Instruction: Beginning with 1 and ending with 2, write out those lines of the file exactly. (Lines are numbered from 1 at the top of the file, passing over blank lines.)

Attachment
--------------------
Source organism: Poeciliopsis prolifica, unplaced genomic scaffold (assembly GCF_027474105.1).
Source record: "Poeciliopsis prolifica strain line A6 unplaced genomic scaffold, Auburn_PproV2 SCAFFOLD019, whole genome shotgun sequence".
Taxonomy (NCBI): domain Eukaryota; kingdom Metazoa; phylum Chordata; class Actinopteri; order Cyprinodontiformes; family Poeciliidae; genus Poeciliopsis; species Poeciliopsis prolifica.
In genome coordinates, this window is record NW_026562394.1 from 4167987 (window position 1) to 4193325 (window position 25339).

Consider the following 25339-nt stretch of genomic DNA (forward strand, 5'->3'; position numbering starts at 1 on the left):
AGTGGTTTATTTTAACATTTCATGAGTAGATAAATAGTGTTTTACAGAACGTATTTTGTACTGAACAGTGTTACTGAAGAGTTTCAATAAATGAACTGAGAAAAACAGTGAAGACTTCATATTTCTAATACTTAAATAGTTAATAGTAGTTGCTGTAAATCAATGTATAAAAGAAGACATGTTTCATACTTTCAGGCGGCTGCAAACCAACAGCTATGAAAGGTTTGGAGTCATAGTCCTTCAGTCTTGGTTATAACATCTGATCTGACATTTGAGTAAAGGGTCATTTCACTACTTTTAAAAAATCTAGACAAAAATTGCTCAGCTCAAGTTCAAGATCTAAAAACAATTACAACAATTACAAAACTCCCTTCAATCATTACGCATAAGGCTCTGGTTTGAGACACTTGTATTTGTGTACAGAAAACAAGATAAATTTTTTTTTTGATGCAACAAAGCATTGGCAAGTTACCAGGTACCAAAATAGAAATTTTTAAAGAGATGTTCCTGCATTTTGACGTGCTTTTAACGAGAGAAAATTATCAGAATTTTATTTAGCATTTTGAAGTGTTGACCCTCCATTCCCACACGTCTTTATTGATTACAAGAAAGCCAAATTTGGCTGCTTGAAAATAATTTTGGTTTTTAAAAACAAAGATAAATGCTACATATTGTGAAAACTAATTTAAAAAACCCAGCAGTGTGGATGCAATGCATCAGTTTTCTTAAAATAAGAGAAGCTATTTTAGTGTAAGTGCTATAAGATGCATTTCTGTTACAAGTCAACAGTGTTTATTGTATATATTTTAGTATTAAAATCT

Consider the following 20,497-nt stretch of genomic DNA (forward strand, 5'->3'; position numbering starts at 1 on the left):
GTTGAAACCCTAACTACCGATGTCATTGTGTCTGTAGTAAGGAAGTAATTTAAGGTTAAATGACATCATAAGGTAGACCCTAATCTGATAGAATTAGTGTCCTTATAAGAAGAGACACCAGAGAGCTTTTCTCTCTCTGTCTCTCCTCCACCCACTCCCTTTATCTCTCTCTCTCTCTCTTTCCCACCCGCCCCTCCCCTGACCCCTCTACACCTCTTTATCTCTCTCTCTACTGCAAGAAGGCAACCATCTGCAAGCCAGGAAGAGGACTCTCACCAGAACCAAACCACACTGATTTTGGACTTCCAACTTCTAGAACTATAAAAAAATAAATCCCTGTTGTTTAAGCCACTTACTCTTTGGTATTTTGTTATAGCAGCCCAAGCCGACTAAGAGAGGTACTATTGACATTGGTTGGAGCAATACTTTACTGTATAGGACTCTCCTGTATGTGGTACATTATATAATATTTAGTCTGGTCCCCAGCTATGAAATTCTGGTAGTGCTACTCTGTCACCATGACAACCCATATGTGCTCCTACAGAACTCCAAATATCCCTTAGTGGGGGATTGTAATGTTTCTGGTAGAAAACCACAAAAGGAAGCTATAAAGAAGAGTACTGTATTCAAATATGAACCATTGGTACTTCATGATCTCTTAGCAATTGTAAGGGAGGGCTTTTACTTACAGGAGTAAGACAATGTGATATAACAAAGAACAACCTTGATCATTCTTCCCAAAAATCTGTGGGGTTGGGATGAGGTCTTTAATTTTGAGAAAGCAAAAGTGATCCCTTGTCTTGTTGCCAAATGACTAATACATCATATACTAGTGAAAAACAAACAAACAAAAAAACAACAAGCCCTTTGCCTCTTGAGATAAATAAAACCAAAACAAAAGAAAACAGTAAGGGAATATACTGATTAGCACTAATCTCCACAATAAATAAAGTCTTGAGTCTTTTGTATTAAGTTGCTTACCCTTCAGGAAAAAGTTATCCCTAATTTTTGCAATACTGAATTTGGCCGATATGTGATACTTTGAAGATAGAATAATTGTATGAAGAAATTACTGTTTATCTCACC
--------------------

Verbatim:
Source organism: Poeciliopsis prolifica, unplaced genomic scaffold (assembly GCF_027474105.1).
Source record: "Poeciliopsis prolifica strain line A6 unplaced genomic scaffold, Auburn_PproV2 SCAFFOLD019, whole genome shotgun sequence".